Plans to introduce a £20 million computerised smartcard payment system for West Midlands bus passengers should be put on hold for the forseeable future, according to the politician responsible for overseeing the initiative.
Len Clark, the lead member for buses on the Passenger Transport Authority, said there was no business case for the smartcards and he feared the system would put additional costs on to council tax bills.
His comments came after a WMPTA scrutiny committee highlighted a number of difficulties with smartcards, which Centro wants to introduce across the region in 2007.
T he committee report pointed out that there is currently no manufacturer able to provide the "off the shelf" technology needed to scan the cards of passengers as they get on and off buses.
The report also conceded that the scheme would not warrant a business case that would attract Government funding and there could be significant costs to the public sector. The only source of funding would be through borrowing by the seven West Midlands Councils.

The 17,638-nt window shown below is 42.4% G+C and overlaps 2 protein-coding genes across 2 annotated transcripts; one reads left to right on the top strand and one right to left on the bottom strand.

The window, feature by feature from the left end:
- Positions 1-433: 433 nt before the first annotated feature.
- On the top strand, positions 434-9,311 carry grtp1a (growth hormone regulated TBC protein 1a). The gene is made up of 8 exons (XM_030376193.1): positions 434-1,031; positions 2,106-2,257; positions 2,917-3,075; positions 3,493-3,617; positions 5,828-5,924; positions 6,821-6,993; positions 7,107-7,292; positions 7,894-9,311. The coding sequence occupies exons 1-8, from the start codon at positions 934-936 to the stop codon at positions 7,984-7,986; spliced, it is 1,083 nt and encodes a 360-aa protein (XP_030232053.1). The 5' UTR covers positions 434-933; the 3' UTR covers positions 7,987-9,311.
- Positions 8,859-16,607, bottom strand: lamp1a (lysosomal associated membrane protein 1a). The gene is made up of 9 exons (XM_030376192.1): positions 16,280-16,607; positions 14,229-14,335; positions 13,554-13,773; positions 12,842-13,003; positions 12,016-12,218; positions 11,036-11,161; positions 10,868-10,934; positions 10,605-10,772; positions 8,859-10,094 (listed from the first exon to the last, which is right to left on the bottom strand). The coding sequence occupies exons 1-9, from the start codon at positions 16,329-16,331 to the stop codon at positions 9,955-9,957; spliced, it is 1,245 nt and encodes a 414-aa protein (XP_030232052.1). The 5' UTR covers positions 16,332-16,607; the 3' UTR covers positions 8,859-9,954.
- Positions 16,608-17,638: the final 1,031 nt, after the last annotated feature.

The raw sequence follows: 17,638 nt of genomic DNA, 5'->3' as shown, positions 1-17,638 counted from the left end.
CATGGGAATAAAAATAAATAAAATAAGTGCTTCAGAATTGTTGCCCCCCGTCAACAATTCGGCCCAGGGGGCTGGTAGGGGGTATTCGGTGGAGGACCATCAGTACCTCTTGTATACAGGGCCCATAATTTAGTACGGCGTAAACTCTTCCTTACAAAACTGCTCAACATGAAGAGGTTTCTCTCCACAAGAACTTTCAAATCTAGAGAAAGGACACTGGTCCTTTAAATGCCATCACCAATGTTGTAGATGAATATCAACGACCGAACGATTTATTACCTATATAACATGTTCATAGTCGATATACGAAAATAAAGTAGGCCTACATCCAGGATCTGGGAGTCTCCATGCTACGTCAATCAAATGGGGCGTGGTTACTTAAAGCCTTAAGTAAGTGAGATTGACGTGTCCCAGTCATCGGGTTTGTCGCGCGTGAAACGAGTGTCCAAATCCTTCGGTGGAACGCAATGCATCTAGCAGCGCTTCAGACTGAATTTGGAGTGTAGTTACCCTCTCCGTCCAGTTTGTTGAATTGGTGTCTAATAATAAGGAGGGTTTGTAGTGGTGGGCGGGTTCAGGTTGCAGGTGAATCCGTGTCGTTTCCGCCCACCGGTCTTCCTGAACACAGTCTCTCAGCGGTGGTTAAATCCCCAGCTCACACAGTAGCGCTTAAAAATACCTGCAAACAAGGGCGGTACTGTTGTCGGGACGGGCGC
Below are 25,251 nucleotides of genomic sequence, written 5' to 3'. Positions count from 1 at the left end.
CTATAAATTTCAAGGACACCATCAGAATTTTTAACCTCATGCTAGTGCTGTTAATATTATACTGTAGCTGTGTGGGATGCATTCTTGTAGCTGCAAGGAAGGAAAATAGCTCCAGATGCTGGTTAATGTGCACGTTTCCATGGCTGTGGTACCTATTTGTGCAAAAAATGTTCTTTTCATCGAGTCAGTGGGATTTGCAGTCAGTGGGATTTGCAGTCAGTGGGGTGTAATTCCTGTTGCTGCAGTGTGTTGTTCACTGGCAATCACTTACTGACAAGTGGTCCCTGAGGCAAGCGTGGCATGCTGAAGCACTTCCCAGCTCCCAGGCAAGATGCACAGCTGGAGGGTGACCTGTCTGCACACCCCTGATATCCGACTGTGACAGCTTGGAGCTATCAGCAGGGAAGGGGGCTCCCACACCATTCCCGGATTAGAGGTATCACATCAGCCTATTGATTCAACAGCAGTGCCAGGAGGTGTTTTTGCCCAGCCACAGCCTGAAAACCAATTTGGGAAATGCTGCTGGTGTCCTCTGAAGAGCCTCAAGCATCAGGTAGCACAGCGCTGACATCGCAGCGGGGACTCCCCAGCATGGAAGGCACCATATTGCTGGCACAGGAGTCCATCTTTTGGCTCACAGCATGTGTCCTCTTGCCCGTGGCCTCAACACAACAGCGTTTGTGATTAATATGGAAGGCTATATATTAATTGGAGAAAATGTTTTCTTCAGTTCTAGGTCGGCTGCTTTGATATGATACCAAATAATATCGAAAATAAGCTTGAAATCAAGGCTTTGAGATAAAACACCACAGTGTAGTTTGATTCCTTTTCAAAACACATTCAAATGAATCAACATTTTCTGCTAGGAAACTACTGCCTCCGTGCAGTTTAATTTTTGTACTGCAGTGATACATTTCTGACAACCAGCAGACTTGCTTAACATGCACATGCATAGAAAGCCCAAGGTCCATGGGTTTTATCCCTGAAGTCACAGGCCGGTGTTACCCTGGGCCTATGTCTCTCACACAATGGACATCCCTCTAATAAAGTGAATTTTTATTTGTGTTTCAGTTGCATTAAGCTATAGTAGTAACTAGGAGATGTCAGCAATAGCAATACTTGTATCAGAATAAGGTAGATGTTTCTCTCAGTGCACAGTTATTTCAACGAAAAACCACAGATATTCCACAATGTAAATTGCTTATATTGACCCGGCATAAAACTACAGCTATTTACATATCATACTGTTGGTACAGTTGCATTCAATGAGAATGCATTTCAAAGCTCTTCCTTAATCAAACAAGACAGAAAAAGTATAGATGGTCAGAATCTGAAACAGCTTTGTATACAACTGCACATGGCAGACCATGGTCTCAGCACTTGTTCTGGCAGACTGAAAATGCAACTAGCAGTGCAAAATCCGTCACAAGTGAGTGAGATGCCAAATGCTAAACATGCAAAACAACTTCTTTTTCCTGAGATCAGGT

Coun Clark (Con Birmingham Quinton) said: "In principle, the introduction of smart card system is to be welcomed but sorting out the fundamentals is a prerequisite to committing any public money. Centro haven't done that.
"At the moment we haven't even designed a system that meets the legal and technical requirements and the cost requirements.
"Until we have agreement with the operators to introduce a model that works we ought to be cautious and not be making grand public statements that we cannot deliver on.
"We should not be introducing smartcards simply because it is a good idea. We have to have a business case and we haven't got one."
Coun Clark claimed that Labour councillors were attempting to steamroller the issue through the Passenger Transport Authority.
Coun Clark said: "This is part of the cost of having a coalition running the PTA. Labour want smartcards as soon as possible but the Conservatives are much more circumspect.
"My fear is that the costs will spiral and that the system will not make buses more attractive for passengers.
"In fact, it may have the opposite effect since most buses have single entrances and it would be difficult for people getting on and off at the same time to be scanned.
"It would lengthen journey times because the buses would have to stop longer," Mr Clark added.
A Centro spokesman said: "We are looking at funding options which will then be presented for members to decide the best way forward."